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Journal of Neurocritical Care > Volume 15(2); 2022 > Article
Sung, Kim, and Kim: Massive microbleeds in posterior circulation territory in an immunocompromised patient with sepsis
Diffuse microbleeds in cerebral white matter have been reported in critically ill patients [1]. We present a case of extensive microbleeds in the bilateral cerebellum and pons accompanied by sepsis. A 16-year-old female patient complained of severe headache, dizziness, and drowsiness while being admitted for treatment of cellulitis of the left malleolus. She was diagnosed with juvenile rheumatoid arthritis and treated with immunomodulators (sulfasalazine 500 mg and prednisolone 7.5 mg) for 5 years. Three hours after the first complaint of headache and dizziness, she presented with right hemiparesis with stuporous mentality, eventually progressing to coma. Although brain computed tomography images did not show hemorrhage, T2*-weighted gradient echo magnetic resonance imaging revealed massive microbleeds confined mainly to the bilateral cerebellum and brainstem (Fig. 1). Despite intensive care, the patient died of sepsis and extensive brain edema.
Microbleeds in the brain are detected in conditions such as microangiopathy, Moyamoya disease, vasculitis, and posterior reversible encephalopathy syndrome [2]. Meanwhile, Thurnher et al. [3] reported diffuse microsusceptibility changes, including in the brainstem and cerebellum, in critically ill immunocompromised patients undergoing mechanical ventilation and oxygenation. In our case, the precise diagnostic evaluation of other diseases that can provoke massive microbleeds and brain edema was not possible due to the patient's critical condition. However, images presenting with normal angiography and the absence of antibodies associated with vasculitis could indicate a condition prone to microbleeds in the brainstem with secondary brain edema due to the critically ill state.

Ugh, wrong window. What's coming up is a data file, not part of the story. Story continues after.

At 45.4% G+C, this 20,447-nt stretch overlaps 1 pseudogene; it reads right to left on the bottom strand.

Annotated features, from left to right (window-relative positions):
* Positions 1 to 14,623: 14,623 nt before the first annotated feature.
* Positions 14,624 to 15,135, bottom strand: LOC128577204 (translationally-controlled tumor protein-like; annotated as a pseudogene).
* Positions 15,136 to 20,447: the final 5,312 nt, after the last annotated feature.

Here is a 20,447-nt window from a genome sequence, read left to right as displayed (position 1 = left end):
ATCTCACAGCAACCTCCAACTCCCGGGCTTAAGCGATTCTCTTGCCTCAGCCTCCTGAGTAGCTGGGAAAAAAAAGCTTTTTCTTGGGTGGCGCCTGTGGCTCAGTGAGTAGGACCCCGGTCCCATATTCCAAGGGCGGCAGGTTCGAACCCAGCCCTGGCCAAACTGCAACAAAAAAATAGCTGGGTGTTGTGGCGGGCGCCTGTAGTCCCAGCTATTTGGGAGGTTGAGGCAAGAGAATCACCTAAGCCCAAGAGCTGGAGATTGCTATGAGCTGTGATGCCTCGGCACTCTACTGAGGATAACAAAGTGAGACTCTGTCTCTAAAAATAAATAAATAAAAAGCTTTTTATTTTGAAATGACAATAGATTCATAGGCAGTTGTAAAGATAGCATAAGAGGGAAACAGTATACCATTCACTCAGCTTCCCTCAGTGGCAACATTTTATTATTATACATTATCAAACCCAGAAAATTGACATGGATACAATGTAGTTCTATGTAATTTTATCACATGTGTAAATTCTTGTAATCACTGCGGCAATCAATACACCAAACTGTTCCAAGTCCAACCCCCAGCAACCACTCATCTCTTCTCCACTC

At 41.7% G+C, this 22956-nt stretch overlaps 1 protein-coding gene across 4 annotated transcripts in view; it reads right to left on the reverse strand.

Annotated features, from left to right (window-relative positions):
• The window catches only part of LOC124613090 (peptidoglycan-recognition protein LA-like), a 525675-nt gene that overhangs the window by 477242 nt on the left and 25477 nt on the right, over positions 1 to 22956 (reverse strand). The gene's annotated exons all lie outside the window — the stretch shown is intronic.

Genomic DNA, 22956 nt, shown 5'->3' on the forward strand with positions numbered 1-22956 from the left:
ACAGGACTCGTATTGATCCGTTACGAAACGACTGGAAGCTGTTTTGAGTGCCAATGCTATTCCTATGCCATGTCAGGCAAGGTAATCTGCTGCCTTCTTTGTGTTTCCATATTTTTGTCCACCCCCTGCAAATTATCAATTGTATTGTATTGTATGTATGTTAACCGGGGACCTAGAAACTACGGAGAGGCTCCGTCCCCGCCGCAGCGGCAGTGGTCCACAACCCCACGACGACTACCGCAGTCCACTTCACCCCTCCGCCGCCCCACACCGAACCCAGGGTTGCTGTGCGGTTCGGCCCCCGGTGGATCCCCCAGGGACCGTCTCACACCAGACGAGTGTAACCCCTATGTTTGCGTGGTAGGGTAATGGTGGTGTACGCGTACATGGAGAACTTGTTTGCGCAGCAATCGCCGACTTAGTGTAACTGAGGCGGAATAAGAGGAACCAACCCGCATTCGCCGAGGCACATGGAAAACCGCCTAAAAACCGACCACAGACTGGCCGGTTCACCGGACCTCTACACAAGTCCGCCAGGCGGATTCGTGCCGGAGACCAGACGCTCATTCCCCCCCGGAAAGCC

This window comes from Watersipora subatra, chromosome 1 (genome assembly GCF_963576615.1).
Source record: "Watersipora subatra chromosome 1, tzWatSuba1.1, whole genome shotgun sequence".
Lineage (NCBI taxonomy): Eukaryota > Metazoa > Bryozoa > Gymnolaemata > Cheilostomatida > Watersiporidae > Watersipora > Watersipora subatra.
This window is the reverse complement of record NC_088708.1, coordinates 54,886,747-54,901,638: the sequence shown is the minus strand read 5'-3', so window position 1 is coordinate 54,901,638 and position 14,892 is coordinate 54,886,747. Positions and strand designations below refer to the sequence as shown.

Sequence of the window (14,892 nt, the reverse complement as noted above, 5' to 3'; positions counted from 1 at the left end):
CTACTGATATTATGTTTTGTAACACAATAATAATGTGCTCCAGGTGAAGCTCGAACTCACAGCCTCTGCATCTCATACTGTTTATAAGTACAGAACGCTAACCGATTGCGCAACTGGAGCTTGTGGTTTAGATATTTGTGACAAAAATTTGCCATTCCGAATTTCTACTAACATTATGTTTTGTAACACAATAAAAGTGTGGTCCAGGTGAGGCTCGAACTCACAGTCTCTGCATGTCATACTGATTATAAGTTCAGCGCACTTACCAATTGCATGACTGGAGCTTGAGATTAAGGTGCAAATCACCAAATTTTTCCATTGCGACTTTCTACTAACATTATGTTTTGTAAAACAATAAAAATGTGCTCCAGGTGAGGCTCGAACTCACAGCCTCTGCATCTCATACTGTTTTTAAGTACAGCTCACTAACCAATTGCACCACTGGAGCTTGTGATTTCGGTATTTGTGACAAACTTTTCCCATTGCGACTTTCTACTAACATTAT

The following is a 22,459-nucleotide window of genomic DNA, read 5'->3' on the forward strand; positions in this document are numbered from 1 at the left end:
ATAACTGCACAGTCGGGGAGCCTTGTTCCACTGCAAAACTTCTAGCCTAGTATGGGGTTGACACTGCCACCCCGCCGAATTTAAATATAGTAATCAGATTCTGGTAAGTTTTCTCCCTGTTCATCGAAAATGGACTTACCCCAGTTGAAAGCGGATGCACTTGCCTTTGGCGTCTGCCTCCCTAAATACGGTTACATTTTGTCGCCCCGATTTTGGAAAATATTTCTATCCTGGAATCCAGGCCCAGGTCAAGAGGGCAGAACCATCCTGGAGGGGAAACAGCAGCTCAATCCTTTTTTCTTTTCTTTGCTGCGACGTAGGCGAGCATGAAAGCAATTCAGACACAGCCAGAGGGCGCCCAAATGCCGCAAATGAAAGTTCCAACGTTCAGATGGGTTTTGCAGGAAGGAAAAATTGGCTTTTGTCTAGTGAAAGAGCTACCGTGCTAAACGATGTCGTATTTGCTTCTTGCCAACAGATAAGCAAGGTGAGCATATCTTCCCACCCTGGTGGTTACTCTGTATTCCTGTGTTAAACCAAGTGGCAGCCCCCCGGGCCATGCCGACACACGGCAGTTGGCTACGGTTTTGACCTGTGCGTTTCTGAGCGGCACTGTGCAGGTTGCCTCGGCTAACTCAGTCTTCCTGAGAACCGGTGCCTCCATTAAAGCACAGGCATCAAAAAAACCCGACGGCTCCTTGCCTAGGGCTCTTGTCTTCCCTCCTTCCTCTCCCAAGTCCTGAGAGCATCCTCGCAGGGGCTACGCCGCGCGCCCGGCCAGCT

Ethics statement
This study was reviewed and approved by the Institutional Review Board of Hanyang University Seoul Hospital (No. HY 2022-10-029). The need for informed consent was waived by the Board.
Conflict of interest
No potential conflict of interest relevant to this article.
Author contributions
Conceptualization: WS, HJK. Data curation: WS, HJK. Formal analysis: HJK. Methodology: WS, YSK. Project administration: WS. Visualization: WS, HJK. Writing–original draft: HJK. Writing–review & editing: WS, HJK.

Fig. 1.
Computed tomography (CT) and magnetic resonance imaging (MRI) scans of the brain. (A) CT images demonstrate edematous brainstem without overt hemorrhage. (B, C) T2*-weighted gradient echo MRI images present extensive small foci of hypointensity, compatible with microbleeds, diffusely dispersed throughout the brainstem and cerebellum. T2-weighted fluid-attenuated inversion recovery images reveal edematous change around lesions. (D) Sagittal T2-weighted images indicate swollen brainstem, resulting in hydrocephalus.


1. Fanou EM, Coutinho JM, Shannon P, Kiehl TR, Levi MM, Wilcox ME, et al. Critical illness-associated cerebral microbleeds. Stroke 2017;48:1085-7.
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2. Kargiotis O, Safouris A, Magoufis G, Papageorgiou E, Fili M, Psychogios K, et al. Cerebral microbleeds: incidence, imaging characteristics, common and uncommon causes. J Neurosonology Neuroimaging 2018;10:80-94.
crossref pdf
3. Thurnher MM, Boban J, Röggla M, Staudinger T. Distinct pattern of microsusceptibility changes on brain magnetic resonance imaging (MRI) in critically ill patients on mechanical ventilation/oxygenation. Neuroradiology 2021;63:1651-8.
crossref pmid pmc pdf
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